Wander Dotonbori by night and eat Osakan street food
Following a full belly laugh or two, take a short walk (about eight minutes) over to Dotonbori Market, where you’ll find a buzzing nighttime scene. You can shop for accessories and souvenirs here (handbags, koinobori (carp windsocks)), yukata (summer kimono), folding fans – if you can name it, Dotonbori has it), but the real treat is the street food.
Don’t know which food to try? According to Shannon from Arigato Food Tours, “the most famous trio is, of course, okonomiyaki (a savoury as-you-like-it pancake), takoyaki (grilled batter with perfectly cooked pieces of octopus inside) and kushikatsu (skewers of meat and veggies deep fried and served with a wonderful sauce).”
While feasting, take time to enjoy the neighbourhood’s eye-catching billboards (the Glico Runner and Kani Doraku’s iconic crab are two of the most popular signs) and atmosphere of the market by night. For a post-dinner walk, stroll under the lanterns that line Dotonbori river.
Indulge in the softest pancakes you’ve ever tried
Start your day with a lavish breakfast at Micasadeco & Cafe – one of the top-rated places in Osaka to try fluffy soufflé pancakes. Due to the café’s popularity, there may be a wait, but don’t worry, your patience will be rewarded with a stack of the best pancakes in Japan. For a unique clash of sweet and savoury, try the café’s melt-in-your-mouth ricotta cheese pancakes. Other pancake options include granola toppings, apple compote and coconut custard. Micasadeco opens at 9am every morning but because of its popularity, try to arrive at least 10 minutes early in order to beat the morning rush.
Relax in a Buddhist temple and garden
From Micasadeco & Cafe, hop on the JR Yamatoji Line at JR Namba Station and take the short ride to Tennōji Station, which is walking distance to Shitennoji Temple, one of Japan’s oldest Buddhist temples. When you’re entering Shitennoji Temple, pause to admire the massive Nio Guardian statues that loom over the temple’s gates. Then make your way to the inner courtyard and ascend the narrow, spiralling staircase of the temple’s five-storey pagoda for views of the temple complex from above. The outer grounds of Shitennoji are free to wander but if you wish to see the garden and inner precinct, there is an admission fee. The temple is open daily 8am-4pm and is well worth the short metro journey from central Osaka to visit.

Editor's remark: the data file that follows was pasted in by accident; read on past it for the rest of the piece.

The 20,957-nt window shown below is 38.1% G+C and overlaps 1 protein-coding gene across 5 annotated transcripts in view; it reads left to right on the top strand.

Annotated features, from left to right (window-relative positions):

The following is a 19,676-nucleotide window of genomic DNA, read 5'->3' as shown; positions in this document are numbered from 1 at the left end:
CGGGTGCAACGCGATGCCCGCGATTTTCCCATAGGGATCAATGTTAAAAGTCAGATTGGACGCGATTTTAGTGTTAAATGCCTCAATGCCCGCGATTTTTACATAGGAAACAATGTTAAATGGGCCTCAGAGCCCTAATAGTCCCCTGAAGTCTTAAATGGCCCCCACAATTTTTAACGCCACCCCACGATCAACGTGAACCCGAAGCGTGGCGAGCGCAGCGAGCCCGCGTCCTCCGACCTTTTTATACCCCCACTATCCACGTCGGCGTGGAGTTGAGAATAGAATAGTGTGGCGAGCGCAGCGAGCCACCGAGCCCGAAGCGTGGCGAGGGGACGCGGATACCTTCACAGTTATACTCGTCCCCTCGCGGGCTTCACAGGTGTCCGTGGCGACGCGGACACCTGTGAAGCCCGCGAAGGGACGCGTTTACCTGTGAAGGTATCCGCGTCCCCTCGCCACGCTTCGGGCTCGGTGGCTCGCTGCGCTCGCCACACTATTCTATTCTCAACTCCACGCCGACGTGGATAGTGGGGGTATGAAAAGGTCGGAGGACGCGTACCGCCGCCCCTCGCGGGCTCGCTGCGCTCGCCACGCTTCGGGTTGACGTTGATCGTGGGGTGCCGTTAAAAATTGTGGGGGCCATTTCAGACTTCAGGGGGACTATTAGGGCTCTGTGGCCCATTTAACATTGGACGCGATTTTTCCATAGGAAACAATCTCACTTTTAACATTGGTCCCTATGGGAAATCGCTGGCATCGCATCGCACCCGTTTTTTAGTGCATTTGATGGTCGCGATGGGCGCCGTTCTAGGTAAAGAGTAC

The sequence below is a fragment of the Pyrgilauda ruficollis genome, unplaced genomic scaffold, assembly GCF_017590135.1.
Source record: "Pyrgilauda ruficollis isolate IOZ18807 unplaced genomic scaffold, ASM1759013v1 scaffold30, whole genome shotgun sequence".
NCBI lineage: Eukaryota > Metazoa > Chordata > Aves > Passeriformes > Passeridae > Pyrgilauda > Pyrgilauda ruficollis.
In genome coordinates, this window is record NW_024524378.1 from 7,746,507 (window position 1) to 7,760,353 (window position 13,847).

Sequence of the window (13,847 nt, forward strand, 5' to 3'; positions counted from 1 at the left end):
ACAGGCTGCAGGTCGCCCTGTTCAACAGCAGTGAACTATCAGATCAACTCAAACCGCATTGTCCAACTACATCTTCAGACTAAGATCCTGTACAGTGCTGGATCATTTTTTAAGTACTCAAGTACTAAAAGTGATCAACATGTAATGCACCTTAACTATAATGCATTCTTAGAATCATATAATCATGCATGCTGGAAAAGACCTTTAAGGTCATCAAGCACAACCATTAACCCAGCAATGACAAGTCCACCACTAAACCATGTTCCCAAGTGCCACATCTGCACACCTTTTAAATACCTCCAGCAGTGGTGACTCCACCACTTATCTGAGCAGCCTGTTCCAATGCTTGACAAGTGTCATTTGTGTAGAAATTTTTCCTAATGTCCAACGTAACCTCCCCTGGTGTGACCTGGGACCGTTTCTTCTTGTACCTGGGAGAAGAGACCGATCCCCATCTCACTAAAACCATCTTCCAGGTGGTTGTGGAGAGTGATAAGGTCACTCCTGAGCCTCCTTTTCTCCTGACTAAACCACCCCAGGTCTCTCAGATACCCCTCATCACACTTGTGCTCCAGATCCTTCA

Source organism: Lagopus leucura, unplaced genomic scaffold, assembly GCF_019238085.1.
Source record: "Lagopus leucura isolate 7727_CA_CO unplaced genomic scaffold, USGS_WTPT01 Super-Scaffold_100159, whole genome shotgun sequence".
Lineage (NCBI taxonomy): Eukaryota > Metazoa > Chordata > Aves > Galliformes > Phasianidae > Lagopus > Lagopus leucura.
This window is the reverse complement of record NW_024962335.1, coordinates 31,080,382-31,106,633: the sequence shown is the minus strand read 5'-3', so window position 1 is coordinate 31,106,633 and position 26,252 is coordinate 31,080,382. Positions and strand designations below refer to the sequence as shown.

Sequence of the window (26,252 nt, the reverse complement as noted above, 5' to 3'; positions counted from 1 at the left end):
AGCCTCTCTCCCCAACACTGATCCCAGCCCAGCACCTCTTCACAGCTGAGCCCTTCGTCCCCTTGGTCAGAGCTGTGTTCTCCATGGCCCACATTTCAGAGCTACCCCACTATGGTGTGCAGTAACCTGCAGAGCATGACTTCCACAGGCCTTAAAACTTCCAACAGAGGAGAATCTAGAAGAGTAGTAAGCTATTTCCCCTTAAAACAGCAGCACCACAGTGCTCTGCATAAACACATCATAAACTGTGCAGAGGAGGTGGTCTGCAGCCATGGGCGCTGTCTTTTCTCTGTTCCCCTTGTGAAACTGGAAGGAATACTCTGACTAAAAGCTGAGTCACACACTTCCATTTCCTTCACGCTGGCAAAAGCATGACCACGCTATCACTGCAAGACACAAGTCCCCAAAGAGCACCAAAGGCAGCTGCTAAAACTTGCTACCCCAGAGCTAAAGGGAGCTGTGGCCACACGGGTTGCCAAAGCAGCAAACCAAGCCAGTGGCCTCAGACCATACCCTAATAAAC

Once you’ve finished surveying the calm Shitennoji Temple, head to the animated Shinsekai Market, an entertainment district that was designed to mimic the atmosphere of cities such as New York and Paris. If you’re a fan of the 1980s, then you’ll love the market’s retro vibe.
Shinsekai Market is the ideal place for wandering, with its many alleys, vintage advertisements, colourful street art, and endless bright lights and sounds. Stroll through the market and make sure that you snap the iconic picture of Tsutenkaku Tower with its famous papier-mâché fish lantern in front. While at Shinsekai Market, stop by Kyushu Ramen Kio Ebisucho for a bowl of thick and savoury ramen.
After lunch, for the best view of Shinsekai Market, buy tickets for Tsutenkaku Tower and spend an hour or so surveying the active scene of people wandering through the market below (the tower is open 9am-9pm).
Go all-in for fresh Osaka sushi
With its seafront location, Osaka has access to world-class fresh seafood, meaning no visit to Osaka, no matter how short, would be complete without sushi.
Within the Shinsekai Market neighbourhood, you will find one of the best sushi restaurants in town: Kaitenzushi Rokusen Shinsekai. This restaurant has a charming old-fashioned atmosphere, easy-to-use ordering tablets (in English), and comes with the opportunity to watch the chefs make sushi right in front of you.
This article is an updated version of a story originally created by Brooke Larsen.